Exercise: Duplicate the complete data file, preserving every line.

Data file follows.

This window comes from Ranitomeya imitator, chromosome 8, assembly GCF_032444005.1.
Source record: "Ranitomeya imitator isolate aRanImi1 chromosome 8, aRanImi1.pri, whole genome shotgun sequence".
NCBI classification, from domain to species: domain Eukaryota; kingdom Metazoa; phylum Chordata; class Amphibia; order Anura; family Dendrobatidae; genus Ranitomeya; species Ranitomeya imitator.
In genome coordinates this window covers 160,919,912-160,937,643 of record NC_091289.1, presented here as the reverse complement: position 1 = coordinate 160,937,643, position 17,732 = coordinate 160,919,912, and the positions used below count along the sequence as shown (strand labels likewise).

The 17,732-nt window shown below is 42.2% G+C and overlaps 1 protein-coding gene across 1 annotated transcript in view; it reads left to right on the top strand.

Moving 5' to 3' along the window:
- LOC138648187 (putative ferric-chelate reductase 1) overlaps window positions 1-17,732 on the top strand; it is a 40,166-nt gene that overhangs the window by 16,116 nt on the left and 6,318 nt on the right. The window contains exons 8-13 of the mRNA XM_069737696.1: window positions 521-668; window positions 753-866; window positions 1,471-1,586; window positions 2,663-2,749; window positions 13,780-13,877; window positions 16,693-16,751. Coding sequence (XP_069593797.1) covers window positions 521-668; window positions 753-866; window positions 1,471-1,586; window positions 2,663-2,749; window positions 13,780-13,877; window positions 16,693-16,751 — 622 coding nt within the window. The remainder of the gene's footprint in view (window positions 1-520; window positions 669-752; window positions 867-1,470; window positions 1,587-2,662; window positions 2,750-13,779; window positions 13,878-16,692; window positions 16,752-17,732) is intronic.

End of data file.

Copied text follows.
This window comes from Ranitomeya imitator, chromosome 8, assembly GCF_032444005.1.
Source record: "Ranitomeya imitator isolate aRanImi1 chromosome 8, aRanImi1.pri, whole genome shotgun sequence".
NCBI classification, from domain to species: domain Eukaryota; kingdom Metazoa; phylum Chordata; class Amphibia; order Anura; family Dendrobatidae; genus Ranitomeya; species Ranitomeya imitator.
In genome coordinates this window covers 160,919,912-160,937,643 of record NC_091289.1, presented here as the reverse complement: position 1 = coordinate 160,937,643, position 17,732 = coordinate 160,919,912, and the positions used below count along the sequence as shown (strand labels likewise).

The 17,732-nt window shown below is 42.2% G+C and overlaps 1 protein-coding gene across 1 annotated transcript in view; it reads left to right on the top strand.

Moving 5' to 3' along the window:
- LOC138648187 (putative ferric-chelate reductase 1) overlaps window positions 1-17,732 on the top strand; it is a 40,166-nt gene that overhangs the window by 16,116 nt on the left and 6,318 nt on the right. The window contains exons 8-13 of the mRNA XM_069737696.1: window positions 521-668; window positions 753-866; window positions 1,471-1,586; window positions 2,663-2,749; window positions 13,780-13,877; window positions 16,693-16,751. Coding sequence (XP_069593797.1) covers window positions 521-668; window positions 753-866; window positions 1,471-1,586; window positions 2,663-2,749; window positions 13,780-13,877; window positions 16,693-16,751 — 622 coding nt within the window. The remainder of the gene's footprint in view (window positions 1-520; window positions 669-752; window positions 867-1,470; window positions 1,587-2,662; window positions 2,750-13,779; window positions 13,878-16,692; window positions 16,752-17,732) is intronic.